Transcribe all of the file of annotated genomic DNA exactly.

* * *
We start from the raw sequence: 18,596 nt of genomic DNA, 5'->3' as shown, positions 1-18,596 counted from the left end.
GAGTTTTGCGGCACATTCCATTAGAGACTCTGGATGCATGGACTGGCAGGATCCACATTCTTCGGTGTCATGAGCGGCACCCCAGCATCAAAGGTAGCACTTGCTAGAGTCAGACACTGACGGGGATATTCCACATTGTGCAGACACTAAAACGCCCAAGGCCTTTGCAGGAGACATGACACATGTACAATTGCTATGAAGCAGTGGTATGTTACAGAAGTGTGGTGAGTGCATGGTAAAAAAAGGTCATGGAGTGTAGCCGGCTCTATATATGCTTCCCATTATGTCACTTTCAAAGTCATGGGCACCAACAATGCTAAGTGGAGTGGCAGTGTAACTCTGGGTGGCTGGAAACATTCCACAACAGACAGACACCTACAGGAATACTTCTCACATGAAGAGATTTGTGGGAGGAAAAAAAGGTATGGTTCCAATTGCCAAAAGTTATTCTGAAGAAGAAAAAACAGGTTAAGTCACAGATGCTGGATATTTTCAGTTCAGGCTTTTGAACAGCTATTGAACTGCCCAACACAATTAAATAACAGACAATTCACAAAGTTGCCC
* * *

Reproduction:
We start from the raw sequence: 18,596 nt of genomic DNA, 5'->3' as shown, positions 1-18,596 counted from the left end.
GAGTTTTGCGGCACATTCCATTAGAGACTCTGGATGCATGGACTGGCAGGATCCACATTCTTCGGTGTCATGAGCGGCACCCCAGCATCAAAGGTAGCACTTGCTAGAGTCAGACACTGACGGGGATATTCCACATTGTGCAGACACTAAAACGCCCAAGGCCTTTGCAGGAGACATGACACATGTACAATTGCTATGAAGCAGTGGTATGTTACAGAAGTGTGGTGAGTGCATGGTAAAAAAAGGTCATGGAGTGTAGCCGGCTCTATATATGCTTCCCATTATGTCACTTTCAAAGTCATGGGCACCAACAATGCTAAGTGGAGTGGCAGTGTAACTCTGGGTGGCTGGAAACATTCCACAACAGACAGACACCTACAGGAATACTTCTCACATGAAGAGATTTGTGGGAGGAAAAAAAGGTATGGTTCCAATTGCCAAAAGTTATTCTGAAGAAGAAAAAACAGGTTAAGTCACAGATGCTGGATATTTTCAGTTCAGGCTTTTGAACAGCTATTGAACTGCCCAACACAATTAAATAACAGACAATTCACAAAGTTGCCC